Google raised some happy eyebrows earlier this summer when the company decided to manufacture its Nexus Q streaming media device in the United States. The firm was closemouthed about most other aspects of the manufacturing decision, not even revealing where the spheroid competitor to Apple TV and Roku was to be built.
Made in America’s always good news, but the story’s changed slightly as the first product reviews of the Nexus Q were… somewhat less than stellar.
The New York Times called the device “baffling,” noting that a $300 price tag and limited functionality compared to its competition do the thing no favors. Tech site Engadget described the Nexus Q as a “high-priced novelty,” and an unironic Google search for “Google Nexus Q” reveals a front page full of lukewarm-to-blistering preliminary reviews and assorted tutorials on how to hack the device to extend its usefulness.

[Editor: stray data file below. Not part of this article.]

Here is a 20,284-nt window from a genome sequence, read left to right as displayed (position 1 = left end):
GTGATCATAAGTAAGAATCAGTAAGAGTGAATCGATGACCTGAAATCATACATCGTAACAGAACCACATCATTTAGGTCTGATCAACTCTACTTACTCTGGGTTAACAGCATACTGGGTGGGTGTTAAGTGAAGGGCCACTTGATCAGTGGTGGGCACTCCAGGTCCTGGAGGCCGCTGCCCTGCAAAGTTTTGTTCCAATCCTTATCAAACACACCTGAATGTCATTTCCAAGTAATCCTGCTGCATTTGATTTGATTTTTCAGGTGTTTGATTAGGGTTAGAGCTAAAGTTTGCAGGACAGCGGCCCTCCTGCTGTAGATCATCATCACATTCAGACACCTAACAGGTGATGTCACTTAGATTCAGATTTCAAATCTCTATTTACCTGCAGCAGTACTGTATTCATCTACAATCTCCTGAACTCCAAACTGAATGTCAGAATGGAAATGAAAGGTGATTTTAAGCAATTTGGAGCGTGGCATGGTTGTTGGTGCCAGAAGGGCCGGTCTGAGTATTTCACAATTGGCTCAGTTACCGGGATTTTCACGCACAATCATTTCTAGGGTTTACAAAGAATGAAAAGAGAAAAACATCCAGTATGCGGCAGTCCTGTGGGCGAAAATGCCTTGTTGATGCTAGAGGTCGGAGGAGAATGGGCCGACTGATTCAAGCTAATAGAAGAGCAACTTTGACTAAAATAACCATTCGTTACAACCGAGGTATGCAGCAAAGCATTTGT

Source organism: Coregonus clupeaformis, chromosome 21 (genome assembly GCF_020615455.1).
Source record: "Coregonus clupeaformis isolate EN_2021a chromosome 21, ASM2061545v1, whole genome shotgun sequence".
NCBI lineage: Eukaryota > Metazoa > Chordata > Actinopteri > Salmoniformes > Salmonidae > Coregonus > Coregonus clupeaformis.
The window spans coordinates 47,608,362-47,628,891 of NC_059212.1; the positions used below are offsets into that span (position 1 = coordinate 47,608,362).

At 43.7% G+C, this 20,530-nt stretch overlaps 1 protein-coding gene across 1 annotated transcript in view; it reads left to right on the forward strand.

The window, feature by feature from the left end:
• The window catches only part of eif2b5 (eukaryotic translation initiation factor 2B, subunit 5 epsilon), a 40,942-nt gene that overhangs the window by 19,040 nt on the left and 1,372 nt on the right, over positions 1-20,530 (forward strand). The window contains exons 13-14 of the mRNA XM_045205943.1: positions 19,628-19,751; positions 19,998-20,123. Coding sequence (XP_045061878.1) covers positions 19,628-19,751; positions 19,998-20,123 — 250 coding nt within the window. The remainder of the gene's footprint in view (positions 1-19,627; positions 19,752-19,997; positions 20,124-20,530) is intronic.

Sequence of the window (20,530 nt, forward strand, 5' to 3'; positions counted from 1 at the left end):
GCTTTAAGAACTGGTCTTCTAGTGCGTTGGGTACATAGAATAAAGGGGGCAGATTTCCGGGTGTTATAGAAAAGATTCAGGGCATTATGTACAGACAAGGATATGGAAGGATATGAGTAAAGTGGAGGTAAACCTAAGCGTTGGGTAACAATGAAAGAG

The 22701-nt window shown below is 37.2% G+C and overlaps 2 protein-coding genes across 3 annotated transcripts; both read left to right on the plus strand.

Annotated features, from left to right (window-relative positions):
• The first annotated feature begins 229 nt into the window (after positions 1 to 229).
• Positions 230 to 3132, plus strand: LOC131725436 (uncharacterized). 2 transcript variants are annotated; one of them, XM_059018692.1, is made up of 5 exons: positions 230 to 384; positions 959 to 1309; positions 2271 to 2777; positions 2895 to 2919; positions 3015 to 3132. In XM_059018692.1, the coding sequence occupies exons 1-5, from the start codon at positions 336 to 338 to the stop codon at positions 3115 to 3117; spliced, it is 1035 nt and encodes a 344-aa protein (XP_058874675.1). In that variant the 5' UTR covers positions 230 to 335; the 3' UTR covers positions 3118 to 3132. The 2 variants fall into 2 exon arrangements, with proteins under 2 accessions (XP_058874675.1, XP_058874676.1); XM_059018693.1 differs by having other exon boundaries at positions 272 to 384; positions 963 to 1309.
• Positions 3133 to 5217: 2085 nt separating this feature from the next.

In light of the press, Google has delayed the Nexus Q’s consumer release to make improvements. The good news is that the media streamer’s hardware and industrial design were almost universally praised; reviewers saved their bile for the system software – an easier and less costly fix than scrapping physical inventory. The indefinite postponement of the Nexus Q may be a disappointment to early adopters and a reminder that “designed and manufactured in America” doesn’t necessarily equate with “fantastic.” But despite the shortcomings the initial Nexus Q apparently had, Google deserves applause not only for the USA-centric manufacturing decision, but the call to halt the lines and fix the thing rather than pretend reviews were rosy.
Full story at The New York Times